Little was succeeded in 2002 by Jay Xu—a curator from China who had previously worked at the Shanghai Museum and Seattle Museum of Art. During his tenure a number of significant works were added to the Asian art collection, including an important Western Zhou ritual bronze cauldron with a lengthy inscription, a Ming dynasty huanghuali couch-bed, and a group of 12 paintings by the Hong Kong modernist artist Wucius Wong.
In 2010, Daniel Walker, previously of the Metropolitan Museum of Art and the Textile Museum in Washington, DC, joined the Art Institute to head both Asian Art and Textiles simultaneously. A specialist in Islamic textiles, Walker ushered numerous beautiful Islamic works and other objects into the collection during his tenure.
Also in 2010, support from trustee Roger L. Weston and Pamela Weston made possible the opening of an expanded display of Japanese art—galleries in their name that presented a chronological history of Japanese art for the first time at the Art Institute. Through the years, Roger Weston has supported key acquisitions and exhibitions and also made many gifts to the collection of prominent works, including Ōmura Kōyō’s remarkable Blue Phoenix.
The Department Today
In recent years, under my own leadership, Arts of Asia has focused on acquiring contemporary works with a strong base in tradition and works from past centuries that demonstrate cross-cultural origins and influences. At the same time, we have expanded the collection in all areas. Among our most recent acquisitions is a Yongle period blue-and-white ceramic moon flask produced in the imperial kilns at Jingdezhen for export to the Middle East—an elegantly potted, full-bodied flask exquisitely painted with imported cobalt. Only one other example of the same size, quality, and design—now in the Ottoman royal collection in Istanbul, Turkey—survives.
We have also acquired a flower album by the Qing court artist Wu Zhang, whose work was influenced by European representation and techniques. And together with Applied Arts of Europe, we have brought into the collection an 18th-century porcelain vase decorated with figures of European men, probably made for the birthday celebration of the Qianlong emperor. Our most recent addition is Translated Vase__2015 TVGW 3, a ceramic sculpture by Yeesookyung, in which the artist connects the present and the past by using old ceramic fragments.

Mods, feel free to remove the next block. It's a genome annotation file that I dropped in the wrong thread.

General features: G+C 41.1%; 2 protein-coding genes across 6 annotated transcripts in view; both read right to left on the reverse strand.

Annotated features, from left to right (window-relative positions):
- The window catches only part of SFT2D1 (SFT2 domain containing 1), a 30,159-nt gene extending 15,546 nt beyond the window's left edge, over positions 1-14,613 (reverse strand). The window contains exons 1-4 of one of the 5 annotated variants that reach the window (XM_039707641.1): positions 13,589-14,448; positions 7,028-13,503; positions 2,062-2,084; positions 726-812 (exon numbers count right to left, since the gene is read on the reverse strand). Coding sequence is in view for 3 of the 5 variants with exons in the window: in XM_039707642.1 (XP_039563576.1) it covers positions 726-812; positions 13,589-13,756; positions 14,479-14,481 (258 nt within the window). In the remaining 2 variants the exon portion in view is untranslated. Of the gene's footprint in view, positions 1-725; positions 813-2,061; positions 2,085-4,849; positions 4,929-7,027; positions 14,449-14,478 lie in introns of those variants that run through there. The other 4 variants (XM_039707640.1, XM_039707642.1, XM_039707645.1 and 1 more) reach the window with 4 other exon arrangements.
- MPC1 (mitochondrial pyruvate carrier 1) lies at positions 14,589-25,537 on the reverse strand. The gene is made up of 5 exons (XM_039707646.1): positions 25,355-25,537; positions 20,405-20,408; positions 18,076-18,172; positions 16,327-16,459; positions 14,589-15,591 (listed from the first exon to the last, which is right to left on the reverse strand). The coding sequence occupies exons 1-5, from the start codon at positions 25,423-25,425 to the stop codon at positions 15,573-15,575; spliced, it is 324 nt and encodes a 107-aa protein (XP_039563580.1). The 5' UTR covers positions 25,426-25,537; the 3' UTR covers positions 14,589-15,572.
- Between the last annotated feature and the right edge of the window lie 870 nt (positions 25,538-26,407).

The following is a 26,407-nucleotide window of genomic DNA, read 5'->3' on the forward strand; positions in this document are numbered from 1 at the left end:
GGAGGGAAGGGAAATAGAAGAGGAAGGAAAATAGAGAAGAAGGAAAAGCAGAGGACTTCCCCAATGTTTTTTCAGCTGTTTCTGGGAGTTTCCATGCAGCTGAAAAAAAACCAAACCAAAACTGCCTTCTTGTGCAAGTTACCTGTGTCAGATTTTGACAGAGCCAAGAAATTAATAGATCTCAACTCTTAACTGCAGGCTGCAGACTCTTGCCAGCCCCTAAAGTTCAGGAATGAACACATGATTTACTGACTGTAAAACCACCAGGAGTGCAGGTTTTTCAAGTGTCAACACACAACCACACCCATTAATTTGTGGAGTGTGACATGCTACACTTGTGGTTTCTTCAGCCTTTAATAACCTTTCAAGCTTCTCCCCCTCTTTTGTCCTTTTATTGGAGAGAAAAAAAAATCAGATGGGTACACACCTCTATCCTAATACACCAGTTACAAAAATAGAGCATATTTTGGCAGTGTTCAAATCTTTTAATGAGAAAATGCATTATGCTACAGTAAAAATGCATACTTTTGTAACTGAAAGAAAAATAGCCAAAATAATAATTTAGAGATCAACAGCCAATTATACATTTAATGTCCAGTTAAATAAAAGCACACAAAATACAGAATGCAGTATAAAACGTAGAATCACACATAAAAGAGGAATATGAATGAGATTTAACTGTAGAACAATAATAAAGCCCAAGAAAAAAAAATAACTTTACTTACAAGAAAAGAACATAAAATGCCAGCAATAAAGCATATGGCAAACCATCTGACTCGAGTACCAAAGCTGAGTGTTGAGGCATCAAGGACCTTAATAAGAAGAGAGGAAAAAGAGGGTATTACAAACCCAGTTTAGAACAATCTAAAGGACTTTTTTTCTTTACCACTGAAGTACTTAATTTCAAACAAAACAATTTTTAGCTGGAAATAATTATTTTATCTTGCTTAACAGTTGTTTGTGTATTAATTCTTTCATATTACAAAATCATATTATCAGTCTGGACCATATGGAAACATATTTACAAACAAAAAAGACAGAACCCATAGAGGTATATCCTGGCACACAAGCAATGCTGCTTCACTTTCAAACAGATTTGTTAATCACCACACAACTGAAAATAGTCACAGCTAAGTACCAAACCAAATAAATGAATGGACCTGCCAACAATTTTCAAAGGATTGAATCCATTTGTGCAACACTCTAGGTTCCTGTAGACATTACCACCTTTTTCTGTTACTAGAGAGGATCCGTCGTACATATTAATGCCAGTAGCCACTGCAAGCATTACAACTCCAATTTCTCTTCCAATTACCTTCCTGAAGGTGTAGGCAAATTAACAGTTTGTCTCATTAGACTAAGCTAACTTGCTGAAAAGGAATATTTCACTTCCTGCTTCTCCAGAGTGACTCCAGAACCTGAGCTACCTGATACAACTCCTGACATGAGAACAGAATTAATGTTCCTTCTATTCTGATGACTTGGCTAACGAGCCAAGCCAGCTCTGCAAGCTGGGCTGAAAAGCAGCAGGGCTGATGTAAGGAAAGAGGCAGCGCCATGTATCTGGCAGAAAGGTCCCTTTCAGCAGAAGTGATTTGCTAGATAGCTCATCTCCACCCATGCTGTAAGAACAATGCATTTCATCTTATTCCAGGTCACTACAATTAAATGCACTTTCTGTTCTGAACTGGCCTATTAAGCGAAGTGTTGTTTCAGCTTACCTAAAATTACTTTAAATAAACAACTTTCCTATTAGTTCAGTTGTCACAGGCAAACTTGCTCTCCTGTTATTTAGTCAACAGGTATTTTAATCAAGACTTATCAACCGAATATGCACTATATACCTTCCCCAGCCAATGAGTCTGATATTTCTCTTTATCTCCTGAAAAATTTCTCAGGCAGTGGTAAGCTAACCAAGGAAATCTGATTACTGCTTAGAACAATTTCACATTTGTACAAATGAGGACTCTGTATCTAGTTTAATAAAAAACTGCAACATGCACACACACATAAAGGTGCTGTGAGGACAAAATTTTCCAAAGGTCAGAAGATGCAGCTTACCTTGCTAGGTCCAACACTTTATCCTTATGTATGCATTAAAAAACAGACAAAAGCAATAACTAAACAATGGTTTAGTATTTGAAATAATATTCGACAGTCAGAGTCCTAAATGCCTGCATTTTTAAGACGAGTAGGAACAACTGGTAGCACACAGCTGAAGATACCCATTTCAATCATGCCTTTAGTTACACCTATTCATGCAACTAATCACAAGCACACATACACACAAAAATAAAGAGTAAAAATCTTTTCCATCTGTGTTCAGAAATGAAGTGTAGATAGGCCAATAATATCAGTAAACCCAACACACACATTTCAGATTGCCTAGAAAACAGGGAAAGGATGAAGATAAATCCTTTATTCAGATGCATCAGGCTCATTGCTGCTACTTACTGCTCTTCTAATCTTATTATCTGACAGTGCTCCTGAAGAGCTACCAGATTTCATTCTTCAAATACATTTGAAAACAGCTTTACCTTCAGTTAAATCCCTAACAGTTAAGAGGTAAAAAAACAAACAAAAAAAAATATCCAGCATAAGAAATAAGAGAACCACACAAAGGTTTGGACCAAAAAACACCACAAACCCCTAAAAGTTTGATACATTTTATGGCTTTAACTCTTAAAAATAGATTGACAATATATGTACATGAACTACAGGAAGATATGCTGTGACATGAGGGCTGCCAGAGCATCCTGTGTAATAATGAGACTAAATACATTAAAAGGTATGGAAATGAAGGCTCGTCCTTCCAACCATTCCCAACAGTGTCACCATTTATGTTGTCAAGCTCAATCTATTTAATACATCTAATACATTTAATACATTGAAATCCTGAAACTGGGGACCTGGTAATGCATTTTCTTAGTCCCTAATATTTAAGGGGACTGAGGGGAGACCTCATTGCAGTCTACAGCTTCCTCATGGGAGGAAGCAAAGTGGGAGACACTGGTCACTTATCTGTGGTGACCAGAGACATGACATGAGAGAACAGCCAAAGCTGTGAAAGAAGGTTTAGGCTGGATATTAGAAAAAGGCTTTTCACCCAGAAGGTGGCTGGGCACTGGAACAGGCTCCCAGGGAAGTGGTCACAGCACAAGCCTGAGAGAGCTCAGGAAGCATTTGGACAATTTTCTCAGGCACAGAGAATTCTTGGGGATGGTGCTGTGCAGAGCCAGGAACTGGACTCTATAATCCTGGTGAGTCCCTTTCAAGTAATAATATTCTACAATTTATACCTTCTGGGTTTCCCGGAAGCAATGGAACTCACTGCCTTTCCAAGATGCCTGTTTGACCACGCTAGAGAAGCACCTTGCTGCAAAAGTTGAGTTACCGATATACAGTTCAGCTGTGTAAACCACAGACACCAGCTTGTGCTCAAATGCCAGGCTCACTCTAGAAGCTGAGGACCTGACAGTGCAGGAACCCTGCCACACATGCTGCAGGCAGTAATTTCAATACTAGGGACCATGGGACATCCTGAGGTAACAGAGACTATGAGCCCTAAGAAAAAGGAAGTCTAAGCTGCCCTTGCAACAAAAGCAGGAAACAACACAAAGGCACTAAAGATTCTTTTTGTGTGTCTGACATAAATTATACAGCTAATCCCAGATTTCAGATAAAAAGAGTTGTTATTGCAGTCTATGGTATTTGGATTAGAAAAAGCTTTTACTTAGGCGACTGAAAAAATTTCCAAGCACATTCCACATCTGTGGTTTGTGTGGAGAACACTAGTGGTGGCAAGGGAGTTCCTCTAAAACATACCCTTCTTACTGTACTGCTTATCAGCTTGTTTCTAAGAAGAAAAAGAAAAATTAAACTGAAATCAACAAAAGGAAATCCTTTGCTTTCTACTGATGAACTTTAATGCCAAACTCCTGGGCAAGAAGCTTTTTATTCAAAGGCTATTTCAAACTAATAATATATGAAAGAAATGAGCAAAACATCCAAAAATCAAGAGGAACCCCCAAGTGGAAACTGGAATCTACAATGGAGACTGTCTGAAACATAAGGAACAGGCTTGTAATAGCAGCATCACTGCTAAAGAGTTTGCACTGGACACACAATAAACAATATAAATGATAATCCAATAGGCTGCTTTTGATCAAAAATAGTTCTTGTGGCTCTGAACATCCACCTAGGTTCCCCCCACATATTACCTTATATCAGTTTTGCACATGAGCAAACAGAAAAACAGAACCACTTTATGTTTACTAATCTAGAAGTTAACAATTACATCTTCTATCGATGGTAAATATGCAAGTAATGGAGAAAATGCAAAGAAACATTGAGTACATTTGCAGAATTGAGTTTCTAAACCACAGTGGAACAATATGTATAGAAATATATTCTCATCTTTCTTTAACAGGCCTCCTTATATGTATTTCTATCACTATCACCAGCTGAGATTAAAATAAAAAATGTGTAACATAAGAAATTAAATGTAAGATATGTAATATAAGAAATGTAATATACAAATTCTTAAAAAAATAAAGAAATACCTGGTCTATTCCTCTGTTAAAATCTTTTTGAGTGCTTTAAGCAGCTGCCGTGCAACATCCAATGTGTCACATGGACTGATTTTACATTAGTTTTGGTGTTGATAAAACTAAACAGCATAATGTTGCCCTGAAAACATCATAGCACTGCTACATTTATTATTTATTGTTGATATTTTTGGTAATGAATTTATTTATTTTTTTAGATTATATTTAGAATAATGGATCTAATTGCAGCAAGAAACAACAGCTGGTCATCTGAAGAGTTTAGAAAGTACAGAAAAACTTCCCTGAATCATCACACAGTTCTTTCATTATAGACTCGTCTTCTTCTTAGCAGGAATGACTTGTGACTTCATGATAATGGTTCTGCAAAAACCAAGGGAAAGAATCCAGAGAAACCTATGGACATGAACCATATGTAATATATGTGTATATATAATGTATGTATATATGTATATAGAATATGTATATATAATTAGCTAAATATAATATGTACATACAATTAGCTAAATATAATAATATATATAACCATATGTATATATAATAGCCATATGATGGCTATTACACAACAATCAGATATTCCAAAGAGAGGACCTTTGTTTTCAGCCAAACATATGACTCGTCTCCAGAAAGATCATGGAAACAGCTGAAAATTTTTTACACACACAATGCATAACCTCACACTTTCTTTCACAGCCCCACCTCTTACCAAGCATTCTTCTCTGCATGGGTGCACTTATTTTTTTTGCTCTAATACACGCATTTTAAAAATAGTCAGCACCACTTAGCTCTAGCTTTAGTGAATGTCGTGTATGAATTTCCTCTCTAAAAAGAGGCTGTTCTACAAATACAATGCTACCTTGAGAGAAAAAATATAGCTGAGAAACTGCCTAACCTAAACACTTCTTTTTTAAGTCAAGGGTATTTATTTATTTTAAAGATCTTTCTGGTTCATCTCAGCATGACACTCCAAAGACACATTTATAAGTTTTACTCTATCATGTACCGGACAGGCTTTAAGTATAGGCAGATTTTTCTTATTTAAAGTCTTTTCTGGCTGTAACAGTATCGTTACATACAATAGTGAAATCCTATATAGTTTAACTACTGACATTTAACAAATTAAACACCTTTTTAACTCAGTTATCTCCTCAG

Celebrating the Centenary
These objects and the thousands of others in our collection tell the history of a department, to be sure—but more broadly, they represent the artistic history of Asia. As stewards of the collection and of the museum, we seek to tell a multifaceted history ever more fully through our holdings. The department’s upcoming centenary affords us the opportunity to reevaluate our collection, think critically of our history, and rediscover the stories behind these objects.
Our observance of the centenary kicks off with the installation in the Andо̄ Gallery of Hiroshi Senju’s Waterfall for Chicago, on view now. This gift from the artist to the museum features two beautiful screens showing the force and motion of water in dialogue with their architectural surroundings.
The coming year will bring an exhibition of Nepalese metalwork and Chinese kingfisher headdresses from the Barbara and David Kipper Collection, one facet of a sweeping collection objects from the nomadic and tribal cultures of the Asian continent that is a promised gift to the museum. And we’re in the process of planning a special show focused on the theme of family love and friendship featuring Japanese prints and screens, Chinese painted porcelains, and a spectacular Korean screen of the Joseon dynasty.
Right now, online, you can explore 100 objects from different countries and cultures that we’ve assembled virtually to mark the centenary, some of which are featured in this article. These and the tens of thousands of other extraordinary artworks that have joined the collection of Arts and Asia over the past century evidence the diversity of human achievement and invite us to engage with the past, inspiring us as we look toward the future.
—Tao Wang, Pritzker Chair, Arts of Asia